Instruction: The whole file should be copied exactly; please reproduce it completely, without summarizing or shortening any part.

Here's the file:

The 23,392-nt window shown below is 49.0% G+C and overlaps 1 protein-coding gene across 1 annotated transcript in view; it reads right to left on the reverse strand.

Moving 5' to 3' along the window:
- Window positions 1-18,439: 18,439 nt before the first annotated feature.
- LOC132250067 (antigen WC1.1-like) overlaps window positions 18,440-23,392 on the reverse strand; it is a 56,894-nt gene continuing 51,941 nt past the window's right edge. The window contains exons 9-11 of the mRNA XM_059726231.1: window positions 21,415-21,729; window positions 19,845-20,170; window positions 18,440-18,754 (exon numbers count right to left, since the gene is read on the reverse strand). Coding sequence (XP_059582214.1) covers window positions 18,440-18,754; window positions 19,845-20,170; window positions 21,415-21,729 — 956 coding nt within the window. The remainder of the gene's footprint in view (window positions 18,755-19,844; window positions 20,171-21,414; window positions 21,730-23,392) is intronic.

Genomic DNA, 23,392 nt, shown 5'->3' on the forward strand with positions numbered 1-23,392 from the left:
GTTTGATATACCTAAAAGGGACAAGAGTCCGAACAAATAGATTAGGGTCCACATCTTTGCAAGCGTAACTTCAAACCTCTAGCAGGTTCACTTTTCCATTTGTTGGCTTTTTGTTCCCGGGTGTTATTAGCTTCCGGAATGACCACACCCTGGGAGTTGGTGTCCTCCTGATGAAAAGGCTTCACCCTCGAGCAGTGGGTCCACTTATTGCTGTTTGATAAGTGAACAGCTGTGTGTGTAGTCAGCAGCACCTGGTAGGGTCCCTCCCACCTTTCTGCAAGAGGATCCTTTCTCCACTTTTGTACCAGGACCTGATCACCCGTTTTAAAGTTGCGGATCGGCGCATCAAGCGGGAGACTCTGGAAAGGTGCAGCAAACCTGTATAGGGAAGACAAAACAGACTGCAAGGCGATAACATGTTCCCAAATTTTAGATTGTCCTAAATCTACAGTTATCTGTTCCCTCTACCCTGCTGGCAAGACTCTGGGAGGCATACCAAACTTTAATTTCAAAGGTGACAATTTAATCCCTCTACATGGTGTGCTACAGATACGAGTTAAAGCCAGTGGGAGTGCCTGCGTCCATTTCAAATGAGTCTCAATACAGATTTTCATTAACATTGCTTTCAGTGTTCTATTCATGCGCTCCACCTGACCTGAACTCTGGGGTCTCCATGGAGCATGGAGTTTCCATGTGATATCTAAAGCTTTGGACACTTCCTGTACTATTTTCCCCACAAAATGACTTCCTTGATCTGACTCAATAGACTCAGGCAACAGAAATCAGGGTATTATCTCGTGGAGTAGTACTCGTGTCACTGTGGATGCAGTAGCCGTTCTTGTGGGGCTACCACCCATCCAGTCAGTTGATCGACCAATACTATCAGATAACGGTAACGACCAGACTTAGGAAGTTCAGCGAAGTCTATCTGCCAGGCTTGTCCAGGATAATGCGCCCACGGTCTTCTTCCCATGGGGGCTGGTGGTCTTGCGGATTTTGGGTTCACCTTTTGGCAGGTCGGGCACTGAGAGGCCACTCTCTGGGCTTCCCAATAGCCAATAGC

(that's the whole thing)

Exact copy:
The 23,392-nt window shown below is 49.0% G+C and overlaps 1 protein-coding gene across 1 annotated transcript in view; it reads right to left on the reverse strand.

Moving 5' to 3' along the window:
- Window positions 1-18,439: 18,439 nt before the first annotated feature.
- LOC132250067 (antigen WC1.1-like) overlaps window positions 18,440-23,392 on the reverse strand; it is a 56,894-nt gene continuing 51,941 nt past the window's right edge. The window contains exons 9-11 of the mRNA XM_059726231.1: window positions 21,415-21,729; window positions 19,845-20,170; window positions 18,440-18,754 (exon numbers count right to left, since the gene is read on the reverse strand). Coding sequence (XP_059582214.1) covers window positions 18,440-18,754; window positions 19,845-20,170; window positions 21,415-21,729 — 956 coding nt within the window. The remainder of the gene's footprint in view (window positions 18,755-19,844; window positions 20,171-21,414; window positions 21,730-23,392) is intronic.

Genomic DNA, 23,392 nt, shown 5'->3' on the forward strand with positions numbered 1-23,392 from the left:
GTTTGATATACCTAAAAGGGACAAGAGTCCGAACAAATAGATTAGGGTCCACATCTTTGCAAGCGTAACTTCAAACCTCTAGCAGGTTCACTTTTCCATTTGTTGGCTTTTTGTTCCCGGGTGTTATTAGCTTCCGGAATGACCACACCCTGGGAGTTGGTGTCCTCCTGATGAAAAGGCTTCACCCTCGAGCAGTGGGTCCACTTATTGCTGTTTGATAAGTGAACAGCTGTGTGTGTAGTCAGCAGCACCTGGTAGGGTCCCTCCCACCTTTCTGCAAGAGGATCCTTTCTCCACTTTTGTACCAGGACCTGATCACCCGTTTTAAAGTTGCGGATCGGCGCATCAAGCGGGAGACTCTGGAAAGGTGCAGCAAACCTGTATAGGGAAGACAAAACAGACTGCAAGGCGATAACATGTTCCCAAATTTTAGATTGTCCTAAATCTACAGTTATCTGTTCCCTCTACCCTGCTGGCAAGACTCTGGGAGGCATACCAAACTTTAATTTCAAAGGTGACAATTTAATCCCTCTACATGGTGTGCTACAGATACGAGTTAAAGCCAGTGGGAGTGCCTGCGTCCATTTCAAATGAGTCTCAATACAGATTTTCATTAACATTGCTTTCAGTGTTCTATTCATGCGCTCCACCTGACCTGAACTCTGGGGTCTCCATGGAGCATGGAGTTTCCATGTGATATCTAAAGCTTTGGACACTTCCTGTACTATTTTCCCCACAAAATGACTTCCTTGATCTGACTCAATAGACTCAGGCAACAGAAATCAGGGTATTATCTCGTGGAGTAGTACTCGTGTCACTGTGGATGCAGTAGCCGTTCTTGTGGGGCTACCACCCATCCAGTCAGTTGATCGACCAATACTATCAGATAACGGTAACGACCAGACTTAGGAAGTTCAGCGAAGTCTATCTGCCAGGCTTGTCCAGGATAATGCGCCCACGGTCTTCTTCCCATGGGGGCTGGTGGTCTTGCGGATTTTGGGTTCACCTTTTGGCAGGTCGGGCACTGAGAGGCCACTCTCTGGGCTTCCCAATAGCCAATAGC